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View Full Version : CAS Effect Your Other Styles of Shooting?


Ned Roundtree
December 17, 1999, 04:50 AM
This may sound silly but I have had shooters tell me this. I know about a half dozen bullseye shooters. They have tried cowboy shooting. Four of them say their bullseye shooting has improved since they started CAS. Two say they will no longer shoot CAS cause their Bullseye Shooting has been hurt. I'm not an season shooter like them. To me sight alignment is sight alignment whether adjustable or fixed. I don't shoot bullseye enough to know. Are they just picky shooters, making excuses, or what?

[This message has been edited by Ned Roundtree (edited December 17, 1999).]

fal308
December 18, 1999, 07:47 AM
Ned
Bullseye is another whole world. To me it's boring. Take one shot, lower weapon to rest arm, reacquire sight alignment, shoot again. Repeat as necessary. It's a slow-fire match whereas CAS, IPSC, IDPA etc are all action matches. Action matches require movement, speed and accuracy whereas slow-fire matches require extreme accuracy (they have a time limit but something like 30 seconds a shot IIRC). Even rapid-fire bullseye match stages take longer than your average action stage.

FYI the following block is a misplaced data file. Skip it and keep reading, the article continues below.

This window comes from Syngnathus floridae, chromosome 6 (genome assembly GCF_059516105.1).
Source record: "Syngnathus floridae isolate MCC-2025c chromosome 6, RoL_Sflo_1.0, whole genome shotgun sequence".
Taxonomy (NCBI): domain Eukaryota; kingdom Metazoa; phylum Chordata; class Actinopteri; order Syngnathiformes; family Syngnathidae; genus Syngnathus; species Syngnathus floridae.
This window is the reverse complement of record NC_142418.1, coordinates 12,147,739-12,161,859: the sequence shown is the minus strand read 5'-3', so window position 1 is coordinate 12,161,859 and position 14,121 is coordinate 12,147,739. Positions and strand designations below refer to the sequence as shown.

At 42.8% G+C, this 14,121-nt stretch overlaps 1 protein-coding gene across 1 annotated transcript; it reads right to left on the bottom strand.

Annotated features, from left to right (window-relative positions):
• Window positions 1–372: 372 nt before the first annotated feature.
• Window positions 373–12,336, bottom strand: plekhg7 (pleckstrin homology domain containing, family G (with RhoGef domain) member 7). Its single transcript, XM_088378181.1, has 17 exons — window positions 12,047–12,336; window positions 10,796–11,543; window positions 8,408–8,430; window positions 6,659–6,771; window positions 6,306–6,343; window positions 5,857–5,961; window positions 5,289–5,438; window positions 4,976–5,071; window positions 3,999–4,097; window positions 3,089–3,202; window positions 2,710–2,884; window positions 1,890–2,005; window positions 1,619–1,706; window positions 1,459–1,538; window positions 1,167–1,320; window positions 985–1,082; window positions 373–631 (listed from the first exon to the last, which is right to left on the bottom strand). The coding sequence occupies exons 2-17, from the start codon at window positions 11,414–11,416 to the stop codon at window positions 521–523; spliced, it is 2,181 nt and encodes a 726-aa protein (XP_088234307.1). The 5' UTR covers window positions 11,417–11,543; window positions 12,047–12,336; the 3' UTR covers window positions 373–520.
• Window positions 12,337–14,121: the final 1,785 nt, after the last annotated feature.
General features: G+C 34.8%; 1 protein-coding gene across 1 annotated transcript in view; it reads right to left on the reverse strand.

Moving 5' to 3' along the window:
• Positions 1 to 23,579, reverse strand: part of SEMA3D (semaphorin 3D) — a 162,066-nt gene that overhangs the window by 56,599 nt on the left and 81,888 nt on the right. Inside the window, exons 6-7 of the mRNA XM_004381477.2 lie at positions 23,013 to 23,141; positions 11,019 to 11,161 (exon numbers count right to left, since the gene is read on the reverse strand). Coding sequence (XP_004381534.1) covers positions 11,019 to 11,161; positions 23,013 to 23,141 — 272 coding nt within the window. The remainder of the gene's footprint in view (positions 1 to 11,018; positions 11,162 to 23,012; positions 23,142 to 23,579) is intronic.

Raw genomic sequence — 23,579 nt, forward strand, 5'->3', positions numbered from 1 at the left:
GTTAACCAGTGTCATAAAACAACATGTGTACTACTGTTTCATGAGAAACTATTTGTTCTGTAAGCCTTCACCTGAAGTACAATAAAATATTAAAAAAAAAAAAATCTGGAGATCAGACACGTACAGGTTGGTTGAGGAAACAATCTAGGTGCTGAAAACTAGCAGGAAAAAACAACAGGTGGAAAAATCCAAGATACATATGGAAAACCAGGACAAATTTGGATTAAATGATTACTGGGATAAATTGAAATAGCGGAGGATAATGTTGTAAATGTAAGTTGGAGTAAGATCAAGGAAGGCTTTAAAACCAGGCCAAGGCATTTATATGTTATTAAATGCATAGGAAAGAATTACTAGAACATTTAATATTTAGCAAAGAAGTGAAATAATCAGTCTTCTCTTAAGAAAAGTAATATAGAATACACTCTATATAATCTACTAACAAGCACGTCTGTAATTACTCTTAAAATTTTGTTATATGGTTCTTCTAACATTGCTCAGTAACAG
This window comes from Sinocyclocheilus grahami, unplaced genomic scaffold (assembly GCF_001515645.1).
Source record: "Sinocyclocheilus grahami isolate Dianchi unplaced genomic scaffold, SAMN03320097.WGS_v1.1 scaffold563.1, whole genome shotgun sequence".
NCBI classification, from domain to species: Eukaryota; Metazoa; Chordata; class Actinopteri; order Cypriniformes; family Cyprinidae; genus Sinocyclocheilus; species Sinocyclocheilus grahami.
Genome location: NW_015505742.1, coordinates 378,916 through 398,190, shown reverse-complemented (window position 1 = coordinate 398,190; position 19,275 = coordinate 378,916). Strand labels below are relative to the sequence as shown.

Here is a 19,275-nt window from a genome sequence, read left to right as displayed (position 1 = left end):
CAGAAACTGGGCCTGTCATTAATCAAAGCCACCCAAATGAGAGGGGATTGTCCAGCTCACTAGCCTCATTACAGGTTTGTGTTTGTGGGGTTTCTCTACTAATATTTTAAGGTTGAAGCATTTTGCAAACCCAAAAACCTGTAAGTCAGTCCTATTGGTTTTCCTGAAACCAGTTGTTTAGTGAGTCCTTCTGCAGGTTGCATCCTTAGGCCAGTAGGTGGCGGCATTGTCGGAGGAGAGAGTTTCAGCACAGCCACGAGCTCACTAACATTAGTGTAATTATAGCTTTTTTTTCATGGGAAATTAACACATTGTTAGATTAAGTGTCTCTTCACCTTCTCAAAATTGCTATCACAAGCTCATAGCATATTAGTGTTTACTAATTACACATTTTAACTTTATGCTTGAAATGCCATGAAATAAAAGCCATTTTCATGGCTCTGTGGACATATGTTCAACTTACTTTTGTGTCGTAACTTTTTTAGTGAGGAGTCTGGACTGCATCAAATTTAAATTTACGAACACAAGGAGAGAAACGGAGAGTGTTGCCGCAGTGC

Trigger Jerk
December 20, 1999, 08:12 PM
This may sound too simplistic but I really believe that every time you handle your firearm, it helps at the range. I started out just shooting on my own property. I wanted to practice to be beneficial for self defense. I had never heard of IPSC or any of the other things, I just read everything I could about the subject and tried it on the range. I shot almost every day, at least for a few minutes. This was 25 years ago when Jeff Cooper was King of Combat and there was no such thing as a politically incorrect gun. But I digress...eventually I found IPSC and then a couple of years later (1995), I found cowboy action shooting. Witha any of the action shooting sports, I beleive that economy of motion sets apart the winners from the losers. Make every movement count. Play with your guns in the living room, pick out ridiculously small targets and try to hold a sight picture. Work the action. Aquire a fast sight picture...over and over.
Sorry about the rambling...in short...yes, I think that shooting in any discipline will help in another discipline.